Post Magazine – IAG linked with Provident after GMAC quits UK motor
Less than three years since GMAC bought Provident, the motor insurer is up for sale once again. 2010 clearly is going to be a year of M&A speculation as the industry awakes from its slumber and this story points out how the insurer previously acquired for £170m in May 2007 will fetch considerably less right now – presumably because amongst its flagship deals were a tie up with a bunch of General Motors car brands including the recently rescued Saab, of which only an estimated 40 000 vehicles were sold in 2009. Unfortunately, there is not much more one can do with a small motor insurer M&A story than put the name of Neil Utley alongside it as a possible suitor; he is the most usual of the usual suspects.
Drive Assist alleged to have falsified hire days (Insurance Times)
CHO acts to defuse backlash over malpractice promoting email (Post Mag)
With Post Magazine helpfully putting their issue up online at the same time as IT, it means we can compare the same stories at the same time. It’s a close call, but I’m going to give the prize to Post’s interpretation of this story which involves credit hire firm Drive Assist allegedly hiking up the numbers of days they charge to insurers; they are blaming the grease monkeys at the garages and trying to mop up the ensuing PR mess. Both magazines giddily reveal their having had access to a ‘leaked email’, although IT goes one further and decides the source is in fact a ‘whistle blower’, obviously intent on smashing the system from the inside – needless to say this whistleblower had been made redundant last year amongst 400 other seditious malcontents.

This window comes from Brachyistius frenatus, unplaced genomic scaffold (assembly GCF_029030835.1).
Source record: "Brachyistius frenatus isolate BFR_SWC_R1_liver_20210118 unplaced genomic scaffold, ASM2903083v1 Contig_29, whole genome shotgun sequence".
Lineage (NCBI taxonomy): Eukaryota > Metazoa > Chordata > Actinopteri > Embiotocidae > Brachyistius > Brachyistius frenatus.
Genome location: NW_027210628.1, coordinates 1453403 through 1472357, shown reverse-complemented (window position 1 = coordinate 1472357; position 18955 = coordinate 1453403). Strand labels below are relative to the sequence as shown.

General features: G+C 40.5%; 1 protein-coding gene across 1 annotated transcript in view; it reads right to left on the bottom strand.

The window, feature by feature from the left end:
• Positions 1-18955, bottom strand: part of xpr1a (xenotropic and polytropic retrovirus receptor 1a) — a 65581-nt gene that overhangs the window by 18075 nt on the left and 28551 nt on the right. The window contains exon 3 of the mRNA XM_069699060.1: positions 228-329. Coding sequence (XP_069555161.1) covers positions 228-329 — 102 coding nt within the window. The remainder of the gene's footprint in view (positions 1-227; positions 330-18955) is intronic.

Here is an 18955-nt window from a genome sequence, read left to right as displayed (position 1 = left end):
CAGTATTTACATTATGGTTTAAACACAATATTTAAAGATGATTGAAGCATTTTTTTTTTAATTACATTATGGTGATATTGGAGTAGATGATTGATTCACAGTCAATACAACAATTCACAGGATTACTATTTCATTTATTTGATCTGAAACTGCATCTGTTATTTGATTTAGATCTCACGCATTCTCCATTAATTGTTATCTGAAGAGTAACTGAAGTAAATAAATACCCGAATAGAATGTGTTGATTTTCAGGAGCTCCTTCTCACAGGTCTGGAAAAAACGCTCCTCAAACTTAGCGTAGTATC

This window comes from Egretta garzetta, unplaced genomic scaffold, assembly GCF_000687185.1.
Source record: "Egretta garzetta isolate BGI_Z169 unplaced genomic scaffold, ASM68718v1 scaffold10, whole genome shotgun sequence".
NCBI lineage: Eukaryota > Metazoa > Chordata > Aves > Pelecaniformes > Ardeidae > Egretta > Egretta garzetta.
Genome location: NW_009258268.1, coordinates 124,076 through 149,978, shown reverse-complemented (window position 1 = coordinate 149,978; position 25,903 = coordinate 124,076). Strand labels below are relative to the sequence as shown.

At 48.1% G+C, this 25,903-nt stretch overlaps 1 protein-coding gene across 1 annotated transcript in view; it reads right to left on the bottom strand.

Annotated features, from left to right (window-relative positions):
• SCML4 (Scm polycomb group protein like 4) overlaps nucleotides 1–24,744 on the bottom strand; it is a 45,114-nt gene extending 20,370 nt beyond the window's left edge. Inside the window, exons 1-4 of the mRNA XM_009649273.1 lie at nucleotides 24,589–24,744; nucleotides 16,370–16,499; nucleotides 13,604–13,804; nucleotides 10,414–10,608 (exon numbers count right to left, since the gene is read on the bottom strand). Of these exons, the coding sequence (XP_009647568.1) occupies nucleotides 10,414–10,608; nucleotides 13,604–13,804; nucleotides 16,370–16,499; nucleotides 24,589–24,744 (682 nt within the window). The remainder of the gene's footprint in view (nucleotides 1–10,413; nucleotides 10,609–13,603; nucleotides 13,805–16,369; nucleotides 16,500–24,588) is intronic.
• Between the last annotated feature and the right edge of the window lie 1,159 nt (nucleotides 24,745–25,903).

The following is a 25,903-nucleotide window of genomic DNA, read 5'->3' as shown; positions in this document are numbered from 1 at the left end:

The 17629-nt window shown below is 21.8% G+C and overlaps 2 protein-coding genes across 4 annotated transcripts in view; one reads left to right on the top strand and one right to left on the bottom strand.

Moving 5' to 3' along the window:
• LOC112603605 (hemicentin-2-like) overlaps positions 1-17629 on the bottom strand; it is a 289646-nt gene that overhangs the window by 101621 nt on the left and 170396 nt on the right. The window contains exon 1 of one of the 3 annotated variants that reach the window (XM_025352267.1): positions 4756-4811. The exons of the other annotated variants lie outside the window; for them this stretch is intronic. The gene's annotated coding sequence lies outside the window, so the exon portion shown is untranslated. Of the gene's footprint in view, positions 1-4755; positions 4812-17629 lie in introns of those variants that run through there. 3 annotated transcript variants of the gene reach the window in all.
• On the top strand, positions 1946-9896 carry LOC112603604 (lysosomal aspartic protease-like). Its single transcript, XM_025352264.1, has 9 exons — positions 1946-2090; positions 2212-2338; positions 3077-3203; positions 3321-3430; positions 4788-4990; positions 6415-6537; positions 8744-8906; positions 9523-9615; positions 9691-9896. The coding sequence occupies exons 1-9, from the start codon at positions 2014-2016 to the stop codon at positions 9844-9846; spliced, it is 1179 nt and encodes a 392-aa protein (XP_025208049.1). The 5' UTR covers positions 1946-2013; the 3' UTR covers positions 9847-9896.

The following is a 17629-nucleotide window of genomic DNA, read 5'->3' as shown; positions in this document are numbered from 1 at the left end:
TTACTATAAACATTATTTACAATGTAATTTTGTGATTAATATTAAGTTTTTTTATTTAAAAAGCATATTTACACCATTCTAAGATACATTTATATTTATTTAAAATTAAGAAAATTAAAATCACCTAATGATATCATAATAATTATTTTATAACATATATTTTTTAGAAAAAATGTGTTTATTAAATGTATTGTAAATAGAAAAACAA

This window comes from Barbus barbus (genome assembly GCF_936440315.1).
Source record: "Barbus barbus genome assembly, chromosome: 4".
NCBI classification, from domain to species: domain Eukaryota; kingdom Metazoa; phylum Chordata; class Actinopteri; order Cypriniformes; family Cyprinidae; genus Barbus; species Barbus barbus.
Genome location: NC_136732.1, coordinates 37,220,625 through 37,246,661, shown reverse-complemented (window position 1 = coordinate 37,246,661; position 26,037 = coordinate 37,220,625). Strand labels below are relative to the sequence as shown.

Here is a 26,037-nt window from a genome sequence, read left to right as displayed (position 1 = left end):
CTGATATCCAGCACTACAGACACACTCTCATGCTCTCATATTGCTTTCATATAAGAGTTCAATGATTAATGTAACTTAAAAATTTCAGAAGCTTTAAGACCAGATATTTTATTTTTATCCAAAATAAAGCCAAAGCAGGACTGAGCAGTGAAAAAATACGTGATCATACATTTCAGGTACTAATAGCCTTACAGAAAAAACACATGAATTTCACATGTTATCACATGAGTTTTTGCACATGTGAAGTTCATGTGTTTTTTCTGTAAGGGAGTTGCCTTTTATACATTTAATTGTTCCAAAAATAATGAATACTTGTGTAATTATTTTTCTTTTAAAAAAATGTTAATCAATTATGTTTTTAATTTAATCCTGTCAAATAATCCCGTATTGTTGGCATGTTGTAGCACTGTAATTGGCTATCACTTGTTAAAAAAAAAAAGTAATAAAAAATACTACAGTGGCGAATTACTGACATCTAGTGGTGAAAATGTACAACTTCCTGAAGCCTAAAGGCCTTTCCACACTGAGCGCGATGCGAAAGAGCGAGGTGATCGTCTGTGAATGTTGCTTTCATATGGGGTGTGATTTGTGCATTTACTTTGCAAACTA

However, the winning line comes in Post Mag’s coverage from the Accident Management Association which praised Drive Assist for its prompt response and argued that this incident had in fact ‘enhanced’ the reputation of credit hire.
One man’s fight against the FSA
Insurance Times’ cover story this week tells an unlikely tale of one man’s fight to clear his name against the mighty financial regulator. It’s actually a gripping yarn and knowing how hard it can be to pin down these human interest stories, I salute the Danny Walkinshaw for the achievement.
Michael Bright could be emerging from his term at Her Majesty’s Pleasure at some stage during 2010; now that would be a good read.